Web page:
The end of 2020 is near. I’m on the bandwagon with everyone else who is eager to see 2021 roll in. The new year will bring a new administration for these not so United States of America, and if everyone that rallied to ensure this change in our government keeps on keeping on, perhaps peace and love will unify us for real. A vaccine is also on the way, which means— fingers crossed— a decrease in Covid-19; provided safety protocols are followed as needed because it’s going to take time for everyone to get the vaccine, and not everyone plans to take it.
What we hope for doesn’t come with a guarantee.
I chat with my writing accountability partner— let’s call her Lisa because that’s her name— every four weeks on a Saturday. Lisa just finished NaNoWriMo and met her goal of writing 50,000 words, and that’s a supercalifragilisticexpialidocious Victory! During our monthly chats we share our doubts, fears, and every OMG-I-Can’t-Believe-I-Just-Figured-This-Out moment that comes our way during our social distance writing. Even if we weren’t in the middle of a pandemic, we would social distance; she’s in California, I’m in New York. Lisa and I also share everything about our works-in-progress without talking specifics— not even our characters names. Well, she knows Kaitlyn is my protagonist, but so does everyone who reads this blog. But the only reason I’m comfortable sharing Kait’s name is because she’s been with me for so long, I don’t believe it’s possible for her to be jinxed.
Talking writing with Lisa energizes me better than any inspirational book on writing, which is quite a statement because you know how excited I can get about craft books that inspire. If you don’t know what I’m talking about check out I’ve Been Kidnapped by Chuck Palahniuk and Big Magic’s Magic.
Needless to say— although I shouldn’t because it’s a useless waste of words, but I do love the sound of them on my lips— I was extra psyched about last Saturday’s chat because I’d finally tackled Chapter Three and the impact of its successful execution upon the chapters which follow was still giving me goosebumps.
Then along came a virtual event with two historical fiction writers that I didn’t want to miss. The event was to begin two hours after my chat with Lisa was to start. I don’t like to lock my chats into a timeframe, but a writer has got to do what a writer has got to do. An hour before our chat, Lisa texted to ask for a delay of 15-30 minutes. I agreed and clued her in on the virtual event. Cue Jeopardy theme music. Thirty minutes turned into forty-five and nerve endings prickled my skin. I was unable to concentrate, couldn’t read, couldn’t write. The day spiraled into a waste of time. But when I texted her to ask about rescheduling, she said she was ready— only an hour to go before the virtual event. Breathe, breathe, breathe.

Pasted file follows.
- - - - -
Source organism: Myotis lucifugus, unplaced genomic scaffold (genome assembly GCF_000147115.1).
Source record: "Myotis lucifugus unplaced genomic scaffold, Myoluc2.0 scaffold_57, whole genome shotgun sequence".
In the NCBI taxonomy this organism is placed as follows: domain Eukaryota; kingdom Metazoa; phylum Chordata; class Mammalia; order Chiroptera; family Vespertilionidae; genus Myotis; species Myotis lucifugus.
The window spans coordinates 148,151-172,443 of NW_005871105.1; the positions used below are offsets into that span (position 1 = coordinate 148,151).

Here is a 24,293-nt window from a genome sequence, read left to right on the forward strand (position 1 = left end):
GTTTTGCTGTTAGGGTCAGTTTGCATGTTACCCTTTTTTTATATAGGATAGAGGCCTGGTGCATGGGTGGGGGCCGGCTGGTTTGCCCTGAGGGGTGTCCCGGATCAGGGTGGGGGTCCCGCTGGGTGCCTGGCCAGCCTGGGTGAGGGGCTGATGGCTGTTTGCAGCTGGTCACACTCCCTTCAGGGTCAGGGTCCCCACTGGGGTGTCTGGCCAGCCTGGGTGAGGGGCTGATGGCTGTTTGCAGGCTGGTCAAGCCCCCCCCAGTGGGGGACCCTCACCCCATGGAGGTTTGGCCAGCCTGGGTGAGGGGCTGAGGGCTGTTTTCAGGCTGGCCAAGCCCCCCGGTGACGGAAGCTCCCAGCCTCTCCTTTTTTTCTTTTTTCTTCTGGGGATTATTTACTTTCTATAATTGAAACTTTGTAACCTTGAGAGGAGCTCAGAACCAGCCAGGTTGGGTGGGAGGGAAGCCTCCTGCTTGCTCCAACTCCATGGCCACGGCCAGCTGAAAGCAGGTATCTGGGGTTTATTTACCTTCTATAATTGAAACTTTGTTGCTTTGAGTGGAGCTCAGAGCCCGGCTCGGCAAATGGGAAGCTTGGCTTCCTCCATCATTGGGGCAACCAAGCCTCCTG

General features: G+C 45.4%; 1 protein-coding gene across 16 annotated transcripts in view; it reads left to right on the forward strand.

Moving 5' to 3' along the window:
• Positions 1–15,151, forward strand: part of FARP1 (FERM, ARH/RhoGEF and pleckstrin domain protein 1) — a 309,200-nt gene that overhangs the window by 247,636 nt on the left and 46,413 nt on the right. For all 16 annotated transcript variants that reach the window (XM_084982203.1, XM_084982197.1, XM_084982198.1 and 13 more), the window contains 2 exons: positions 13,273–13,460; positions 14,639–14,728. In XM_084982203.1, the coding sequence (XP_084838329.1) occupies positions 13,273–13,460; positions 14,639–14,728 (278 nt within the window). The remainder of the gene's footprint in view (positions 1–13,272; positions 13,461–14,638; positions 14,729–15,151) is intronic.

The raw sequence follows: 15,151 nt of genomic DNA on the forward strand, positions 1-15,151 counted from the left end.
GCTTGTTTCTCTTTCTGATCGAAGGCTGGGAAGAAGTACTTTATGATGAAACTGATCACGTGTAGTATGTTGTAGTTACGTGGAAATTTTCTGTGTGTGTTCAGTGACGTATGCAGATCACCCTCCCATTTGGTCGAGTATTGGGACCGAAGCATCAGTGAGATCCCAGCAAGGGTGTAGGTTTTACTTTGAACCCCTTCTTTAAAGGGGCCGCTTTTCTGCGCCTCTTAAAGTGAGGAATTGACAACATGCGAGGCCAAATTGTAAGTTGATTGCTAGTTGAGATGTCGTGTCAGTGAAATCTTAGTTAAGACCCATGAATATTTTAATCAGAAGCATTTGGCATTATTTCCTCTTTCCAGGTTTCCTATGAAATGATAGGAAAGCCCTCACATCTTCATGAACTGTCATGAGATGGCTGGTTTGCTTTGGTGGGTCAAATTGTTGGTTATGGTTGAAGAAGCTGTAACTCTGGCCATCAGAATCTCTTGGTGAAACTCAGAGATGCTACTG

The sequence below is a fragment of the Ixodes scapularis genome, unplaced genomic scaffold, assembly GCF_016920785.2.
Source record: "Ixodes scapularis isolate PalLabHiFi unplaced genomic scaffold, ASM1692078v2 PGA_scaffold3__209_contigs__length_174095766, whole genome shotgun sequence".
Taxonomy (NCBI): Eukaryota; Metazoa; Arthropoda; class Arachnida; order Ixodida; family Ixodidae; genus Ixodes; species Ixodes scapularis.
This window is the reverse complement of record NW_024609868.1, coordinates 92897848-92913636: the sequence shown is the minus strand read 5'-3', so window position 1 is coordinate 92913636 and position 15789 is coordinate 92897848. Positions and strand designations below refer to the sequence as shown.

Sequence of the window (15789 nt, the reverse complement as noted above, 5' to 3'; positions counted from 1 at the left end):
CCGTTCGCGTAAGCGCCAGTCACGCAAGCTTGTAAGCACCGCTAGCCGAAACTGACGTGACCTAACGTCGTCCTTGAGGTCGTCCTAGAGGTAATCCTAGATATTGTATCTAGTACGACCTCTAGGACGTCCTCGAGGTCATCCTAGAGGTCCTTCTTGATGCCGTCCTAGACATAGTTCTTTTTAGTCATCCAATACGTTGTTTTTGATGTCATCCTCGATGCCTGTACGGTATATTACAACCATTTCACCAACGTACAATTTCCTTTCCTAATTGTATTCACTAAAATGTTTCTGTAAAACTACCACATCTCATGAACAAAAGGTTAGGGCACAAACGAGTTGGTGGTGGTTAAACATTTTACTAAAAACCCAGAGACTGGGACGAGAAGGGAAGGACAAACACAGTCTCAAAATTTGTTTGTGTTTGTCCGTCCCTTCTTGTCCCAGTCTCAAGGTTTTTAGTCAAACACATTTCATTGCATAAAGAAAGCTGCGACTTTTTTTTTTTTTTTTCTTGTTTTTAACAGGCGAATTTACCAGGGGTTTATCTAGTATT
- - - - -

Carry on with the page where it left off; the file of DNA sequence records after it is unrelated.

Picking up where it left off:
We dove into Lisa’s NaNo writing experience and parsed out her next move, then I gave a fast and furious summary of a substantial writing lesson month that wasn’t accurate in the least, although I didn’t realize this until later that night. Then I popped off and popped on to the virtual event.
The introductions for the authors gave me time to settle, and even though I wished I was still on the call with Lisa, I managed to give my attention to the writers I’d looked forward to learning from. All was well for about twenty minutes, then the conversation barreled downhill. The one author rambled so much, it looked like the other author couldn’t follow either.
What we hope for doesn’t come with a guarantee.
I was certain that virtual event was going to provide great insights for my writing life. But. It. Didn’t. I would’ve been happier hanging out with Lisa and letting our probing and sharing deepen the wellspring of my writing.
That realization gave me permission— long overdue— to let go of the need to believe I’ll miss out if I don’t sign up for every interesting virtual event, read the novel everyone is buzzing about, or the latest craft book, or enroll in today’s hot-off-the-press writing course.
Cutting my conversation with Lisa short because of a virtual event that didn’t pan out reminded me that I work best without restrictions or expectations. When I give myself 100% to the moment, whether in conversation with a person or on the page that’s when the magic happens; A fully present me is how I grow best. I learned this as an actor and shared it as a teacher of Alexander Technique, but it has escaped me as a writer.
And so, during Monday’s Full Moon Eclipse Kundalini class, I set new writing intentions— Let go of the need to Endgain or be dazzled by external quick fixes, and allow myself to be fully present for each task until it comes to the end.
My gut says these intentions are good for the long haul because, as you know, There Is No Finish Line. And as Seth Godin says in his new book, The Practice, which appears to have come to me via Big Magic…
Art is the work we do where there is no right answer, and yet, the journey is worth the effort.
Best to relax and write with a maddeningly lack of urgency.